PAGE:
No matter what a pet shop owner or dog trainer might say, a crate is just a cage, and putting dogs in crates is just a way to ignore and warehouse them until the guardian finally gets around to making time for them.
Crating is a popular because it is convenient. But this inappropriate practice deprives dogs of the opportunity to engage in some of the most basic activities, such as walking around, stretching out to relax, and looking out a window. Obviously, it prevents them from relieving themselves or indicating the need to relieve themselves as well.
Crating began as a way for people who participate in dog shows to keep their dogs clean, but they did not take into account their dogs’ social, physical, and psychological needs. Dogs are highly social pack animals who abhor isolation and crave and deserve companionship, praise, and exercise. Forcing dogs to spend extended periods of time confined and isolated simply to accommodate their guardians’ schedules is unacceptable.
Crate training does not speed up the housebreaking process. Regardless of the training method, puppies do not develop full bladder control until they are about 6 months old. It is counterproductive to crate young puppies in the hope that they will “hold it.” They are physically incapable of doing so and will be forced to urinate in their crates after experiencing great discomfort while trying not to soil their beds.
Puppies who repeatedly soil their crates often lose the urge to keep their crates clean, which in turn prolongs and complicates the housebreaking process. Puppies who are born and raised in crate-like structures in pet shops and puppy mills can experience severe anxiety and develop fearful or destructive behavior if they are confined to crates. They may even injure themselves while trying to bite or scratch their way out.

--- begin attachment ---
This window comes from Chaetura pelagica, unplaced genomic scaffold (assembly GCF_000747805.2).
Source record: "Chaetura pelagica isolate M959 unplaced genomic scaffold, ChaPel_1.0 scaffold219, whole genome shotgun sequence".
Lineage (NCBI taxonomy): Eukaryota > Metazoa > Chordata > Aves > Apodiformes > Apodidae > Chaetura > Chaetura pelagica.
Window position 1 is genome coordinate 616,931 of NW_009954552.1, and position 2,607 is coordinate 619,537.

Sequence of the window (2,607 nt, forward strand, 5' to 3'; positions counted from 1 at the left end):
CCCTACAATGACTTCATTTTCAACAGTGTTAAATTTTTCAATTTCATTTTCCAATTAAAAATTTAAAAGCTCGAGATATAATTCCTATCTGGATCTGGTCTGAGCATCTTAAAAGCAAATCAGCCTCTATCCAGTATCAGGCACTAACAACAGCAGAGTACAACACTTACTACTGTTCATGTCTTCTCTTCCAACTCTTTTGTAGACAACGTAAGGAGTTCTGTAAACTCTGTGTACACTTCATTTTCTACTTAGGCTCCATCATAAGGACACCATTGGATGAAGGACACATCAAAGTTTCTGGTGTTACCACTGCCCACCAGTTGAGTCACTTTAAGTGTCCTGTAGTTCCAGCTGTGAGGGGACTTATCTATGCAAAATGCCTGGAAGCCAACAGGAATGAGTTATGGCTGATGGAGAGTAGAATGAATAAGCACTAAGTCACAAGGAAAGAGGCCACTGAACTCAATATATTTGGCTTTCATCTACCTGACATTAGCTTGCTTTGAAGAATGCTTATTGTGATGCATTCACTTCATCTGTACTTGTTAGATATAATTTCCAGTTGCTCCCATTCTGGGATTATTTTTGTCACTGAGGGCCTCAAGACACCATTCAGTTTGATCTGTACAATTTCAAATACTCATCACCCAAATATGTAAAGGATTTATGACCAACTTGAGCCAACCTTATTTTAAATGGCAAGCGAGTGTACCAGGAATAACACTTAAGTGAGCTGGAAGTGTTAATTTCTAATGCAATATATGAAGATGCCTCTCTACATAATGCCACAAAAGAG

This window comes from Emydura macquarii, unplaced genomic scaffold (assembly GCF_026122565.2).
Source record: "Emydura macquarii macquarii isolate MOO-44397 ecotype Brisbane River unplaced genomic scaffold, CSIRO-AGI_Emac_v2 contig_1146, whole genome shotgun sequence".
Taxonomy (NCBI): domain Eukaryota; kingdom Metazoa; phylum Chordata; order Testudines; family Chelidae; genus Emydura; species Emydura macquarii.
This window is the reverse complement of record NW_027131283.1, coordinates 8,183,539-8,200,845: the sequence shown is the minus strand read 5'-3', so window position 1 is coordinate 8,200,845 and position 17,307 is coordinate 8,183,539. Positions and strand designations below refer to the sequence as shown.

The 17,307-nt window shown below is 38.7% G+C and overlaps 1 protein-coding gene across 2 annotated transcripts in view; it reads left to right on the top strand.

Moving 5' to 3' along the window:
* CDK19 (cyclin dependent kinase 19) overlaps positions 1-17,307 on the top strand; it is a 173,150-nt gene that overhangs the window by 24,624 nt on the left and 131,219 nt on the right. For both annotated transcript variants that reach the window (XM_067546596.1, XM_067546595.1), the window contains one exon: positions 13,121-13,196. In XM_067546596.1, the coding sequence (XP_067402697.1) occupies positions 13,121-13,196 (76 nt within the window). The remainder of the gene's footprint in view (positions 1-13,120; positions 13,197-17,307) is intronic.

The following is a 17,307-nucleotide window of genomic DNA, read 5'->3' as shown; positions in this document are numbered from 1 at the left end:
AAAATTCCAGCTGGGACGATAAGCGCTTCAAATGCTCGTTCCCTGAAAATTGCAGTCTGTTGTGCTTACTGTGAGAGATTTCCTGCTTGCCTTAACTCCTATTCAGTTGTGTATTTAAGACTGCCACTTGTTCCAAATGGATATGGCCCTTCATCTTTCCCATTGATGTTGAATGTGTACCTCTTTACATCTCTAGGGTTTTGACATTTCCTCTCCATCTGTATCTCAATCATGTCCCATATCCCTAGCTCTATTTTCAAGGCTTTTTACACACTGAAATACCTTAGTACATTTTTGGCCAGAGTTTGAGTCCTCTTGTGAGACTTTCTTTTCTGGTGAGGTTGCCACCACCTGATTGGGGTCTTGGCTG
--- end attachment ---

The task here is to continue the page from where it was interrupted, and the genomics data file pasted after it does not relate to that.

Studies have shown that long-term confinement is detrimental to the physical and psychological well-being of animals. Animals caged for extended periods can develop eating disorders and anti-social and/or aggressive behaviors, or they can become withdrawn, hyperactive, or severely depressed.
TFPF does not oppose keeping a dog in small area if it is in the dog’s best interests (e.g., when cage rest is ordered by a veterinarian or when confinement will keep the dog safe during travel). In such cases, guardians should always take steps to ensure that dogs are provided with bedding and the opportunity to relieve themselves and that they are given access to water, fresh air, food, and other basic requirements.
For people whose work schedules force them to leave their canine companions at home during the day, there are numerous humane alternatives to crating. TFPF supports humane, interactive dog training, which promotes and teaches guardians effective ways to communicate with their animal companions. Committed caretakers who successfully complete training and continuously practice with their dogs have no excuse for imprisoning their well-behaved companions while they are away.
For those who cannot make it home during the day, TFPF recommends hiring a reputable pet service or soliciting a reliable person, perhaps a neighbor, to take dogs out for midday walks. A “doggie door” that provides access to a secure, fenced yard gives dogs a way to relieve themselves and can prevent boredom. Having an animal friend can also alleviate boredom and loneliness in dogs.
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